- Molière on Stage: What’s So Funny? by Robert W. Goldsby
Among Theatre Communications Group’s annual listings of the ten most-produced plays on the professional American stage since 1994–1995, a play by Molière makes the list only once: Tartuffe in 2006–2007. Robert W. Goldsby’s book just might be the impetus to give us more Molière. Goldsby’s long experience as an actor and director of the Molière canon undergirds his passion for the plays and his generous-hearted understanding of the personal motives and relationships behind them. In seventeen chapters grouped into four “acts” that loosely correspond to phases in Molière’s life and career, the book intertwines biography with textual and production analysis of the plays as vehicles for the stage.
Goldsby’s warm association with Molière goes back to the Comédie-Française’s 1947 revival of Le Misanthrope in which wartime Resistance hero Aimé Clariond reprised his role as Alceste. As a student on the G.I. Bill in the 1940s, Goldsby had the good fortune to attend the play’s first postwar performance. The communal intensity of “joy and grief” (4) generated that evening led to a theatre career that included chairing the Department of Theatre, Dance, and Performance Studies at the University of California, Berkeley, and directing professionally. Eleven plays by Molière in fifteen different productions (including some in his own translation) figure among the 153 productions Goldsby has directed. He writes about Molière from intimate acquaintance.
The first brief chapter summarizes Molière’s life up to 1658 when he won the favor of Louis XIV along with the means to settle his troupe in Paris. The lively writing throughout the book yields abundant nuggets like this: “[Molière] learned that though he loves tragedy and tragediennes his true talent is making people laugh, even, unfortunately, in the tragedies” (10). Subsequent chapters each analyze dramaturgically one or two plays in chronological order even as they continue tracing Molière’s biography in relation to his work. The method involves frequent use of the phrase “we can imagine” as Goldsby deftly ties dramaturgical tidbits to what was apparently going on in Molière’s personal life. Yes, Molière loved women, and Goldsby shows how the playwright’s passions led to the great roles he created for actresses. Through Tartuffe’s attempted seduction of Elmire, Arnolph’s doting on young Agnès, and Alceste’s helpless fixation on Célimène, “Molière confronted on stage his own passion for Armande” [End Page 285] and turned his “deepest feelings” into a “subject for laughter” (62), even—as in the case of Agnès—when Armande Béjart did not play the role she inspired.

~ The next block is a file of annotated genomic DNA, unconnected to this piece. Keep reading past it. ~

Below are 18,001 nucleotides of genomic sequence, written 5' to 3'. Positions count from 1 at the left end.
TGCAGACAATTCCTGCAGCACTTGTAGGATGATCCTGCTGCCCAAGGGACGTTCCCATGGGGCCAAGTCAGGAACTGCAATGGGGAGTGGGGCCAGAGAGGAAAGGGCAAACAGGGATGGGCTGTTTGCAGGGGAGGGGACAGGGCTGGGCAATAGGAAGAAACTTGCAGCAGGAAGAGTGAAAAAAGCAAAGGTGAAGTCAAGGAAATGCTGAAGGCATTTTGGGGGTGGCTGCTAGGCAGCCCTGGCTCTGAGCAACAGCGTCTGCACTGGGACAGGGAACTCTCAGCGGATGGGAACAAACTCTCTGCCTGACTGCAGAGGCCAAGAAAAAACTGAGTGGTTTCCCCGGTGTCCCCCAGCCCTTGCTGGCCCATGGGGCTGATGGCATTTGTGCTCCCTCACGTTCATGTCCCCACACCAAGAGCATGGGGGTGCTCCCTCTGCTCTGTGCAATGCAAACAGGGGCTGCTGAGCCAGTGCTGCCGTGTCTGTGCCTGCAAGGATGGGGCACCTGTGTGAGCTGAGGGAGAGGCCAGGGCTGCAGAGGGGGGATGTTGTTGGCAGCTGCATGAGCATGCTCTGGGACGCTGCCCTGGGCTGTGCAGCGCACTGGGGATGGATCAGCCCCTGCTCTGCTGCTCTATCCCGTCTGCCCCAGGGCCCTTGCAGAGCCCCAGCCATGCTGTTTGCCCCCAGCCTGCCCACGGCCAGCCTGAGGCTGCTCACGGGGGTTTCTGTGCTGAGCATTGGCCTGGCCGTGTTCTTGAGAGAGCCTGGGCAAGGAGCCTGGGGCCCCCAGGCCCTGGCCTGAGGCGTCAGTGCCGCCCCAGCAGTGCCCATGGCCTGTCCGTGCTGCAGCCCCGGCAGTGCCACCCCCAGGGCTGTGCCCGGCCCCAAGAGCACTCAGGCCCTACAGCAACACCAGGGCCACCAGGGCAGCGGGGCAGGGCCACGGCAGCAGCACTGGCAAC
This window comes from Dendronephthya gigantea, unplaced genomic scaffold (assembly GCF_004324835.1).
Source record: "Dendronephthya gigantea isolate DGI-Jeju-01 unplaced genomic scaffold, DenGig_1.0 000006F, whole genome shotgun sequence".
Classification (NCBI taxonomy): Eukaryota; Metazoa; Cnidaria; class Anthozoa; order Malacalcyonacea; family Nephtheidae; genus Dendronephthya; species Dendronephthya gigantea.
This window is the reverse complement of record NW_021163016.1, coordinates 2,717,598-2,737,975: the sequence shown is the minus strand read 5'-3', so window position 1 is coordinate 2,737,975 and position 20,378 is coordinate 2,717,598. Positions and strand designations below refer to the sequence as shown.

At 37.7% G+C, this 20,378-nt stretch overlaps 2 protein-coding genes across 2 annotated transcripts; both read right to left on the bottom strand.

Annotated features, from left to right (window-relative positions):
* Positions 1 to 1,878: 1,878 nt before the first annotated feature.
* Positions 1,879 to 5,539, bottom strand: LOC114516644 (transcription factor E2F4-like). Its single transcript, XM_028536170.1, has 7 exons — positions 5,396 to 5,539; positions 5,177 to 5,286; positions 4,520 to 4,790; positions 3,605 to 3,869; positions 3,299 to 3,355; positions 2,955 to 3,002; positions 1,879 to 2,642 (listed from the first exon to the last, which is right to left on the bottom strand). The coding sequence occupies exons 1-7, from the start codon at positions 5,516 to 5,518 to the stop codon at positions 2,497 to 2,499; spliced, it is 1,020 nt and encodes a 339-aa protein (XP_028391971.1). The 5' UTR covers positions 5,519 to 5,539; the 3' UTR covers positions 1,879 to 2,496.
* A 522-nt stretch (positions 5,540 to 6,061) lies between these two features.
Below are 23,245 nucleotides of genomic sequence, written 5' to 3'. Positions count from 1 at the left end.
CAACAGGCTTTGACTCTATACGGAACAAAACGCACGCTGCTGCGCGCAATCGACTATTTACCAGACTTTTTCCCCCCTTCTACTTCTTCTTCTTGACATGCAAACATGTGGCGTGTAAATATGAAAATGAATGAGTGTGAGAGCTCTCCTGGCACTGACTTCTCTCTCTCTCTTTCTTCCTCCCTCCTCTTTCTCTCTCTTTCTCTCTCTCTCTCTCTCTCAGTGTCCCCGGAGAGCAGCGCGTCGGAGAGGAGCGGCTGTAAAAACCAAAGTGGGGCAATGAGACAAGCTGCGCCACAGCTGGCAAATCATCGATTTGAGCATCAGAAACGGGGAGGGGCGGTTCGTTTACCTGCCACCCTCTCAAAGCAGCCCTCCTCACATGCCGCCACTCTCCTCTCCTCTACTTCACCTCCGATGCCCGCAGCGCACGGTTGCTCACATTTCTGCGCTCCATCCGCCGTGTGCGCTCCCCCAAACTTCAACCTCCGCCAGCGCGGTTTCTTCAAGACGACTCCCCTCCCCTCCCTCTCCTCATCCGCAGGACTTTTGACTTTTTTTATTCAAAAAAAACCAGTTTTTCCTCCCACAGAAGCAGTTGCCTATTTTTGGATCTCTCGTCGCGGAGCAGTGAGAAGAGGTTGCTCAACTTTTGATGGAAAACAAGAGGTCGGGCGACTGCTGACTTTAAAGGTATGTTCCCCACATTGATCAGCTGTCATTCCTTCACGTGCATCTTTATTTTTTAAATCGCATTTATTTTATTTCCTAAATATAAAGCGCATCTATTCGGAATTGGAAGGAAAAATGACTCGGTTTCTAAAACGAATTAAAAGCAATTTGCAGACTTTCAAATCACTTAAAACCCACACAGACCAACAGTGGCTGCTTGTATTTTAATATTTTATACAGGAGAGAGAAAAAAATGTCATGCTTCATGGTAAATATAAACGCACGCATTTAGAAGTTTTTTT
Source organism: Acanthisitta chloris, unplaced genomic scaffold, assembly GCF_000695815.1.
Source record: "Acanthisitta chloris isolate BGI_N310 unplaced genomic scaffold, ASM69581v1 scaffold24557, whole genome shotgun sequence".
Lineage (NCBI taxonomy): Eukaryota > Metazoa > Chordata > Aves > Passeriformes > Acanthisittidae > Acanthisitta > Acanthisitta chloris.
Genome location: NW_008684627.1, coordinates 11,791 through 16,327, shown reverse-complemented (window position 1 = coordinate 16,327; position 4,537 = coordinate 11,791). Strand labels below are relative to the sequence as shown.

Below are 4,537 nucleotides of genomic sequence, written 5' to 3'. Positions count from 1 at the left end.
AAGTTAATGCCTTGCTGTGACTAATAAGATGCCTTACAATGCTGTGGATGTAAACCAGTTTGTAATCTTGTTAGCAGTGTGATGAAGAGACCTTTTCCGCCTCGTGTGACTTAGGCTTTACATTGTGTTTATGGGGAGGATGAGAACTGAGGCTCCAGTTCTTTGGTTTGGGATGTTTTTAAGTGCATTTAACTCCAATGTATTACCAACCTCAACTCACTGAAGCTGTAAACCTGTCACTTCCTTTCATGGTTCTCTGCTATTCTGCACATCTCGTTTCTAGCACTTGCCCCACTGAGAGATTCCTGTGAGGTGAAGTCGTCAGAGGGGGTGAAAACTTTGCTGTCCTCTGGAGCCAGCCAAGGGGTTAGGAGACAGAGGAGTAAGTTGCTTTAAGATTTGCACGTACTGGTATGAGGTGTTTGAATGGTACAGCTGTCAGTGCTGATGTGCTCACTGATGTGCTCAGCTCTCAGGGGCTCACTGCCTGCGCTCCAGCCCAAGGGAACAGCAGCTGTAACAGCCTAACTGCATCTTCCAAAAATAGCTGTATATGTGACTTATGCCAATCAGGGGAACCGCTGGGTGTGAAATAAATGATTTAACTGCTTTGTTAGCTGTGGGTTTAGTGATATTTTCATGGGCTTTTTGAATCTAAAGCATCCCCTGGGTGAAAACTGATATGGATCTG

Beyond the biographical material and the analysis of Molière’s plays for the stage, the book functions as a kind of theatregoing memoir or vicarious experiencing of important productions and directors (and even a range of translators) of the plays from the original creations to our own time. For example, chapter 14 on Les Fourberies de Scapin (1671) celebrates Jacques Copeau’s 1920 production with Louis Jouvet playing Géronte, Jouvet’s 1951 production with Jean-Louis Barrault as Scapin, and Goldsby’s own 1958 Berkeley production for which he used the translation by Lady Gregory. The dramaturgical analysis constitutes a directorial case study in putting farce on the stage. Goldsby’s analysis of the act 2 scene in which Scapin dupes Géronte incorporates snippets from Lady Gregory’s dialogue as well as examples of farcical devices like the “bright idea,” the “turn and go” exit, the “magic prop”; and then Goldsby moves on to the famous “sack scene” and breaks it down into ten playable beats with fine fodder for any director.
Chapter 7, which covers Tartuffe, includes case studies of “brilliant entrances” (53). Chapter 8 on Dom Juan; ou, le Festin de Pierre shows how directors like Stephen Wadsworth and Jacques La Salle milk the...